How to Stay Calm During Clearingby Newcastle University
It’s likely there are few days that fill students with as much excitement, dread and anxiety as Results Day.
But it is possible to step back and consider how you can make your Results Day, and specifically applying through Clearing, as calm and straightforward as possible. So, below, we’ve listed just a few ways you can stay calm during Clearing.
Here are five ways to stay calm when you are applying through Clearing
1. Remember you’re not alone
Tens of thousands of students successfully apply through Clearing each year having missed out on the grades needed to get a spot at their first choice university.
So, if Results Day has its hiccups, remember you’re not alone. Disappointing exam results can feel like the end of the world, but in many ways, they’re no measure of your ability and certainly not a determiner of how your future will shape up.
Take a deep breath and remember you are following in the footsteps of countless students who are now successful, happy graduates who had the time of their lives throughout university.
2. Prepare for all possible outcomes on Results Day
As with anything, doing a bit of planning before Results Day can really help ease nerves. But how can you prepare for something that has so many moving parts? First, consider a few different possibilities and make plans for each.
List the different variations of grades you might receive on the day, and assign courses and universities whose entry requirements match up to each possible outcome.
Most universities will start to publish their course vacancies in early July, giving you time to research universities and courses to reach out to during Clearing.
Once you have a list of universities you’re interested in, make a note of their Clearing contact details so you don't have the hassle of frantically Googling numbers on the day.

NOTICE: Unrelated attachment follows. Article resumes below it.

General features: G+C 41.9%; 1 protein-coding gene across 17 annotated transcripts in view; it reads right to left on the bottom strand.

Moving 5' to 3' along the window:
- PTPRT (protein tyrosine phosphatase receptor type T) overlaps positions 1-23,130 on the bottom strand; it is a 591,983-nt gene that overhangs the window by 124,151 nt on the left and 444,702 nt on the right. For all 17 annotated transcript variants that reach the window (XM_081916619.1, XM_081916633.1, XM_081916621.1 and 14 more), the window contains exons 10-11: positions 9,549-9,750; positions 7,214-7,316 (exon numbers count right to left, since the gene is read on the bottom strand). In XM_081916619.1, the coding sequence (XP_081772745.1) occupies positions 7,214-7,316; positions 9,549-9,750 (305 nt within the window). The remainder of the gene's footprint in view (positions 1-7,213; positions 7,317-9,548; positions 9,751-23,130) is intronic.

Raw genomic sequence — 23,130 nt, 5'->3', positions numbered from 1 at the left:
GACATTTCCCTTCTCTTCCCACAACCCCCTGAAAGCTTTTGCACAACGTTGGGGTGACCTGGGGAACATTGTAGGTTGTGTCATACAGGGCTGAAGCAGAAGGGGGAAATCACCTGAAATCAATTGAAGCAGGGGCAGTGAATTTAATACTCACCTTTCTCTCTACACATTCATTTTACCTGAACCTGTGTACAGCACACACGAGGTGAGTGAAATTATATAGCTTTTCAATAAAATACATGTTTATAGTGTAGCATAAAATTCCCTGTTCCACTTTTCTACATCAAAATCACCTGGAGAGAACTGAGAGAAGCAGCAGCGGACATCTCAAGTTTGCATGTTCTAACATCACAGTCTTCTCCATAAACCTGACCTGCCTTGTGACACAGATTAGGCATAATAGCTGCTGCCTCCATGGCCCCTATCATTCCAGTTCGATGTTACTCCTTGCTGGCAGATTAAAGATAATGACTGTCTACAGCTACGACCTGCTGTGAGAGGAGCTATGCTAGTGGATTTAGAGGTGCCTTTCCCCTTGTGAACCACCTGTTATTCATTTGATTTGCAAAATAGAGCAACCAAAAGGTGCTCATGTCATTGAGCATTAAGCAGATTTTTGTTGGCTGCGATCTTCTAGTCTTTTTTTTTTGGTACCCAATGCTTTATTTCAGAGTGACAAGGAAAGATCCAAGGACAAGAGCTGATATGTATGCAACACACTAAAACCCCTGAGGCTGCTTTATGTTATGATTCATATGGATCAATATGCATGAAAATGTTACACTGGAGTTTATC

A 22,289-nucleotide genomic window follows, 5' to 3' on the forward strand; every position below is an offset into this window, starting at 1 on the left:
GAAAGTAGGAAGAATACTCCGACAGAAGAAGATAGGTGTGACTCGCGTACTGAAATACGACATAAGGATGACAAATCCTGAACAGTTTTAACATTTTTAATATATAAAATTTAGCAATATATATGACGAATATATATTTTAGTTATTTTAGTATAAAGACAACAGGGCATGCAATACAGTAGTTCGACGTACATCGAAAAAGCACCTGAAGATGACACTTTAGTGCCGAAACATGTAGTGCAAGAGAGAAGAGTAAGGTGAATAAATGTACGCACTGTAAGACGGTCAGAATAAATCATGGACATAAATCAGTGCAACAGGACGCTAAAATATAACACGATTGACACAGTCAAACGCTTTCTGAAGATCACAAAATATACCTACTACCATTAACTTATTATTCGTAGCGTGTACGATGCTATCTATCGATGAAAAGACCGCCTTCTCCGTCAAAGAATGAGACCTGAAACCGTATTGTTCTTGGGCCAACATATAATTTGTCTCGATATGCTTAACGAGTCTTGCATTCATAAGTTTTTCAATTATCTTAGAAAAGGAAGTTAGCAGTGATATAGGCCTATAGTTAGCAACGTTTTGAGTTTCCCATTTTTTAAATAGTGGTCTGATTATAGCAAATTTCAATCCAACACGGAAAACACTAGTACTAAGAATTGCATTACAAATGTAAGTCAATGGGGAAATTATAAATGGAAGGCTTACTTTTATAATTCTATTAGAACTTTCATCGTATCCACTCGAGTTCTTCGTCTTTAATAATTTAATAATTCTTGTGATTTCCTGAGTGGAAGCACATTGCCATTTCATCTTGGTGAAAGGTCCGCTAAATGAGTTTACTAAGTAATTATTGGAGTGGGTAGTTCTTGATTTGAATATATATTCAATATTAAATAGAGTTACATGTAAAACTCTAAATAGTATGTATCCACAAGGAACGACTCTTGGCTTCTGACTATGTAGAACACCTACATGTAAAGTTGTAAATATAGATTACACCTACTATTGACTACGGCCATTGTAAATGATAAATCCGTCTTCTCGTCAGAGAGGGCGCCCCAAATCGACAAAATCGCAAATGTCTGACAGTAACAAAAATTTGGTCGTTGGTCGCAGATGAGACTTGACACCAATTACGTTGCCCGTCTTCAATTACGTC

3. Stay off social media
We’re all nosy - even those who profess otherwise - and it can be hard to stay off social media and not read about all our friends’ and peers’ results. But before the big day, take a moment to think about how that may affect you.
For example, there’s a possibility you may not get the results you want. If this is the case, seeing others publicly celebrating can be a real knock to your confidence. It’s perhaps worth postponing scrolling until the next day, or once you have a clearer path mapped out.
Why not temporarily delete your social media apps? You can always discuss your results with friends and family over text, and the absence of social media on the day can give you a little breathing room to process the many emotions of Results Day, and prioritise your personal journey.
4. Make sure your health is your priority
Any stressful situation is amplified when you're tired, hungry, thirsty or feeling a sense of urgency or pressure. Whatever happens on the day, you will be okay. There is a place for you at a university where you will be fulfilled and happy - and that place is no more or less secure if you stay up all night and skip breakfast!
Remember to get a good night's sleep before Results Day, and stay hydrated and energised with a healthy breakfast and lunch. Though it may feel like the be-all and end-all, securing a place at university should not come at a detriment to your wellbeing.
5. Ask for support from those around you
You know how much planning goes into a university application, so when that process gets condensed into a day, it can be a lot for one person to navigate alone.
Don’t be afraid to lean on your support system during this time, because they can make all the difference. Would your parents mind preparing your breakfast or lunch while you look up options? Are there any friends who can help you research accommodation while you make enquiry calls?
Results Day can be a rollercoaster of emotions, with a lot to process, but trust in your ability and know you will end up exactly where you're supposed to be!
We hope you have found this blog post useful. For more information on what to expect, explore our Clearing blogs.
Published By Newcastle University on 01/06/2020 | Last Updated 19/01/2023